The latest novelty sweeping the celebrity world is White stars adopting Black children. The most notable examples, in of the last few years, have been actresses Angelina Jolie and Sandra Bullock and recording artist Madonna. While many people applaud these celebrities for being progressive in their thinking, there are a few “hairy” issues that some hair stylists would like to “comb out” with them.
Most people understand that Black children usually do not have hair that is as silky, wavy, or straight as Caucasian or Asian youngsters. Therefore, the needs for styling and maintaining healthy, well-groomed hair is going to be different. Kari Williams, who has a Ph.D. in trichology and is the West Coast hair and scalp expert spokesperson for Carol’s Daughter, is well aware of these differences.
“It’s not a Civil Rights issue,” said Dr. Williams. “But in today’s image-crazed culture, school-aged children are just as concerned about the way they look as adults, because it plays a larger role in acceptance.”
As a trichologist, Williams offers services that differ from dermatology, because her specialty focuses on the scientific study of hair and scalp disorders. Although it is known in the medical industry, it is a rare area of study with few doctors in the field. Having a doctorate in trichology and a license in barbering, Williams is one of the foremost experts on hair and scalp restoration in Southern California.
Williams noted that within the African American community, children, particularly girls, are often subjected to hair alterations (i.e., chemicals or devices for straightening or curling frizzy or kinky hair) that can damage the hair, scalp, or follicles. Additionally,she said changing the texture of children’s hair can have a negative psychological effect on their self-image.
“Unfortunately, White parents with biracial (children) or transracial adoptions run a higher risk of damaging a child’s hair due to their lack of familiarity and experience with Black hair,” the doctor said. “When a child’s hair is damaged, because a parent unknowingly exposed them to harsh chemical relaxers, for example, it can scar the child’s self-esteem.”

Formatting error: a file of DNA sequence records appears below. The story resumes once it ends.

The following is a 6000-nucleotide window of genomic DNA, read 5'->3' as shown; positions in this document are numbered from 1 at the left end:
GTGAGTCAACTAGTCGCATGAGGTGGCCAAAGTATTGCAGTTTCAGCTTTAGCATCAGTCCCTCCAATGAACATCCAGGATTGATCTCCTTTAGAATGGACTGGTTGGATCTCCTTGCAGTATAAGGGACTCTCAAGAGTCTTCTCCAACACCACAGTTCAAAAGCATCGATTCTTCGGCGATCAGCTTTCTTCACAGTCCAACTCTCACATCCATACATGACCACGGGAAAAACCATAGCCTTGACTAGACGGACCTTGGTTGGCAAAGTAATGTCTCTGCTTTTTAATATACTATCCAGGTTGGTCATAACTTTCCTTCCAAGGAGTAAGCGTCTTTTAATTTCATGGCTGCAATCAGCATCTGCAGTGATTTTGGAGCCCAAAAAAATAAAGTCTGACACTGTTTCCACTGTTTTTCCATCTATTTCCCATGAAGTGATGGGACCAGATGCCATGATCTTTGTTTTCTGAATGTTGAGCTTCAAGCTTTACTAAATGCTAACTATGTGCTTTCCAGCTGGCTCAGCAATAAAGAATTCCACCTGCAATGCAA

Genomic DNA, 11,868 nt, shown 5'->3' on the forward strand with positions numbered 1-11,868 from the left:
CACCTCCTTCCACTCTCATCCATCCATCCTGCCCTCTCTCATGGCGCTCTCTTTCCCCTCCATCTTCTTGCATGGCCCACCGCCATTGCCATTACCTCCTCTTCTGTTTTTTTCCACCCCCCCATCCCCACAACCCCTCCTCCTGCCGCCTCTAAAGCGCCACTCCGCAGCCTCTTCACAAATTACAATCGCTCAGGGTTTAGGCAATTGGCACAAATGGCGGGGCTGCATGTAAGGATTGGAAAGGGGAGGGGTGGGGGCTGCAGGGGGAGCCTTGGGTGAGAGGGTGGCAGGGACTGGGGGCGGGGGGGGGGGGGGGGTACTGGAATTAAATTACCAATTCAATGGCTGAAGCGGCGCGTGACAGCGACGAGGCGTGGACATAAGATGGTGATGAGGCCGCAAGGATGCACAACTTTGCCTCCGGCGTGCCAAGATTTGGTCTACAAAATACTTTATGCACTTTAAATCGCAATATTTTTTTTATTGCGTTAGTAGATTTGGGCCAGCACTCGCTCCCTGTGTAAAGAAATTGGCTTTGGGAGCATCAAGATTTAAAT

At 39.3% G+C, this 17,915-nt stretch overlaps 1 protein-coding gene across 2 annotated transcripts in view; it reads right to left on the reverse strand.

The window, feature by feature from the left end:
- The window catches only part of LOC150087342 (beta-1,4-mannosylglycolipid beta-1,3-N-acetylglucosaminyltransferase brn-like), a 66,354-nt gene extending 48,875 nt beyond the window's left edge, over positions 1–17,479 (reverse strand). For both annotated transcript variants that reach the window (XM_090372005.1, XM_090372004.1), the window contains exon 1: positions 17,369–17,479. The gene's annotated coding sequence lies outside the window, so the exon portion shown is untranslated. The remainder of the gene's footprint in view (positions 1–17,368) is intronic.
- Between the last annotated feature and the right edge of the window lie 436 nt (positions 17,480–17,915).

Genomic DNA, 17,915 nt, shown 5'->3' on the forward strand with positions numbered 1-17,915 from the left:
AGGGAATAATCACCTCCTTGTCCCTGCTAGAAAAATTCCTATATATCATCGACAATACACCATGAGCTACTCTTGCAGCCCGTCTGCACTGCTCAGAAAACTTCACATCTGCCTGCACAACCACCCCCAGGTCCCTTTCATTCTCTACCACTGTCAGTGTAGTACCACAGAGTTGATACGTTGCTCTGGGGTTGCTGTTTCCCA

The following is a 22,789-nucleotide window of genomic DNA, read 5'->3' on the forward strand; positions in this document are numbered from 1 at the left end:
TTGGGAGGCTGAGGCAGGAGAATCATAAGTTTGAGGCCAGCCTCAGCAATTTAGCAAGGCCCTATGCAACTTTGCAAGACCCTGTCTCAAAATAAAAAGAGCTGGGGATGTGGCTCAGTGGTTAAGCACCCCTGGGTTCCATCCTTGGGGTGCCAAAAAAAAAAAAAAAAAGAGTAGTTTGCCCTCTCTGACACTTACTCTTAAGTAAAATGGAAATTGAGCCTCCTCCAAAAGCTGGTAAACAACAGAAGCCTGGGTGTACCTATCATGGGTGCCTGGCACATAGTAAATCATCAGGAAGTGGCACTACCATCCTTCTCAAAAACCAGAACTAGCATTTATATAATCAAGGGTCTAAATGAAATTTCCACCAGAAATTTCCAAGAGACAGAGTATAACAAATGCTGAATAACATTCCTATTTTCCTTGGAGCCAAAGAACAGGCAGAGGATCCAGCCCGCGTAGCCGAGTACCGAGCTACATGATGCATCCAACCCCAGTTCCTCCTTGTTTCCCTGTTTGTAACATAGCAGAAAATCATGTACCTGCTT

Black parents also are guilty of damaging their children’s hair but not as frequently as non-Black adoptive parents of Black youngsters, Williams added.
Regardless of who is doing it, in the early development of a child’s self-image, perceptions that their features–e.g., hair, face, body shape/type–are inferior can have lifelong effects on their behavior and interactions with others.
A Yale University study of the psychology of “bad-hair days” found people’s self-esteem declines, when their hair is badly combed or ungroomed.
Unkempt hair makes people feel less smart, less capable, more embarrassed, and less sociable. The study participants were Black, White, and Asian Yale students. The study also showed that men were more likely to feel a drop in confidence on days, when their hair is styled poorly.
Poorly styled and groomed hair can definitely have a negative effect on pre-school and elementary-aged children. Something as simple as a child’s hair can be an easily overlooked area that White adoptive parents do not truly understand about their Black children, at least initially. This can lead to questions about the cultural implications for a Black child raised by a White family in a predominantly White community, the hair specialist believes.
In addition to working with Carole’s Daughter, Williams operates Mahogany Revolution Salon in Beverly Hills, where both White and Black parents have sought out her expertise regarding their Black children’s hair.